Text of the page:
Showering accounts for roughly 17% if residential indoor water use. By using the WaterSense label, consumers can identify showerheads that have been independently tested and are certified to use 20% less water while performing as well or better than standard showerheads.
Molds have the potential to cause health problems in your home. Although molds are not usually a problem indoors, when mold spores come in contact with wet or damp areas they can begin to grow.
Green building design and construction practices significantly reduce or eliminate the negative environmental impact of homes. The purpose of the Residential Green Building Guide for New England is to provide a resource to homeowners in the New England area who...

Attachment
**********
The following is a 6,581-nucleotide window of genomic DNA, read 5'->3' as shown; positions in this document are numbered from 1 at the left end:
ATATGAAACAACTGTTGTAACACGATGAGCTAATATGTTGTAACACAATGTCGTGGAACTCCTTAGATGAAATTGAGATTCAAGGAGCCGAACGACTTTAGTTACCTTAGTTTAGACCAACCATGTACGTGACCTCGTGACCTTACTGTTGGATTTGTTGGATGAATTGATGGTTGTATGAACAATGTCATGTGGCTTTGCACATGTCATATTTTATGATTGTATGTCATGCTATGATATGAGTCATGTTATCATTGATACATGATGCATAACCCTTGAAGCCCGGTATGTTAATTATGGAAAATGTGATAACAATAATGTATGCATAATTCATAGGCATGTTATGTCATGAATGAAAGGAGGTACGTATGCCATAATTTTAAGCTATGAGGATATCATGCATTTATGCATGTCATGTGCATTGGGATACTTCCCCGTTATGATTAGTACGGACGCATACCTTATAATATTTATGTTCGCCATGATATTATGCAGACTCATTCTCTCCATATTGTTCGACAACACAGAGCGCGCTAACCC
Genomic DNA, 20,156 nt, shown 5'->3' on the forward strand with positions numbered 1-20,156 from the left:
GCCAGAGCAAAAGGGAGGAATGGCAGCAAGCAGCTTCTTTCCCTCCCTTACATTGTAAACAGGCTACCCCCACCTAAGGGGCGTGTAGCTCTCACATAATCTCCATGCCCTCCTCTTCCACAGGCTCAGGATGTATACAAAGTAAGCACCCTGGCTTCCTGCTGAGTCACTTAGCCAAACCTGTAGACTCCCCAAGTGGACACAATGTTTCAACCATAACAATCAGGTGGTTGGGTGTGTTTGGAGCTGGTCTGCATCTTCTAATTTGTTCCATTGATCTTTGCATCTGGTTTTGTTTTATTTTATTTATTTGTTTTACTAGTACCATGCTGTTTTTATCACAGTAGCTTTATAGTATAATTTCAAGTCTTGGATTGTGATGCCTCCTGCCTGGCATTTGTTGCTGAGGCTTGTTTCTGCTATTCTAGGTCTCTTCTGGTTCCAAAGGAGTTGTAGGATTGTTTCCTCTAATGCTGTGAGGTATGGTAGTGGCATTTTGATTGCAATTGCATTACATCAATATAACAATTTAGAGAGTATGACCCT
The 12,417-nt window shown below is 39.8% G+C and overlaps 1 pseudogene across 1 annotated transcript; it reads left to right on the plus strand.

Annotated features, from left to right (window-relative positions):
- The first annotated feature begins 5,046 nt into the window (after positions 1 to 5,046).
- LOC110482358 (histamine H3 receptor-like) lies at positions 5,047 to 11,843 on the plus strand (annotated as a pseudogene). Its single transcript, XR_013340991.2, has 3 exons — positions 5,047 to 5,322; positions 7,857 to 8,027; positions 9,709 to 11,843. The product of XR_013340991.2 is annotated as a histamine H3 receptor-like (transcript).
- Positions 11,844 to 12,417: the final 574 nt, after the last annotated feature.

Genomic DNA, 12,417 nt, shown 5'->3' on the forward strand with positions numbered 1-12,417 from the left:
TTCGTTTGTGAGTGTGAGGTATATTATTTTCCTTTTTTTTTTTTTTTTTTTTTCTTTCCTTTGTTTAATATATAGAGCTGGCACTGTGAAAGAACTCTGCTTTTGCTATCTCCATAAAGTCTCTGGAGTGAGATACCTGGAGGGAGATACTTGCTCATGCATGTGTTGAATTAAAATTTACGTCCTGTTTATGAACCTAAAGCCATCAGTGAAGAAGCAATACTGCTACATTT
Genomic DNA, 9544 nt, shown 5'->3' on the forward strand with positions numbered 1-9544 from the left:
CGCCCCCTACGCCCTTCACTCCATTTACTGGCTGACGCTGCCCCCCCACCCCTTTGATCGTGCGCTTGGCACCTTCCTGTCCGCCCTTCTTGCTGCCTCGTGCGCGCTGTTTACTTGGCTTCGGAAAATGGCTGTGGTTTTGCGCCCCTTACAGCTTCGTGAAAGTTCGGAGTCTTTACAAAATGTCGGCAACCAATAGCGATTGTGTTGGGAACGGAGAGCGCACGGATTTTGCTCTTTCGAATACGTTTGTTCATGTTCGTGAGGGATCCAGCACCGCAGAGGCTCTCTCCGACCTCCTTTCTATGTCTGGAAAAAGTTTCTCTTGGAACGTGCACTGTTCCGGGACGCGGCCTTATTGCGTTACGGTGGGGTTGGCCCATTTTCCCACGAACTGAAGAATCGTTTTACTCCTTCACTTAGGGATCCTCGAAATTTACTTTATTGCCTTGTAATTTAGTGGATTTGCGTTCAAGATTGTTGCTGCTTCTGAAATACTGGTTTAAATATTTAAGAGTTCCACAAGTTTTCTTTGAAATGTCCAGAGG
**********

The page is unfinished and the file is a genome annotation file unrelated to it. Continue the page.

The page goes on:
Green purchasing means buying smart and shopping with the environment in mind. That means buying products that help conserve natural resources, save energy, and prevent waste. Everything you buy affects the environment, but some choices are better than others.
Urban development has led to large areas of impervious surfaces such as parking lots and building roofs, and runoff from these areas is causing problems for many urban and suburban communities. Green roofs have been suggested as a means to...
The easy way to make sure a new home is energy efficient is to look for the blue ENERGY STAR mark, the government-backed symbol for energy efficiency.
This guide from the Environmental Protection Agency offers tips on how to reduce or eliminate the cost of waste materials, water, pesticides, fuels and oils from landscaping operations.
By following five quick and easy steps, homeowners can soon have a gorgeous yard while being environmentally conscious.
- 1 (current)
Showing (1 - 8) of 8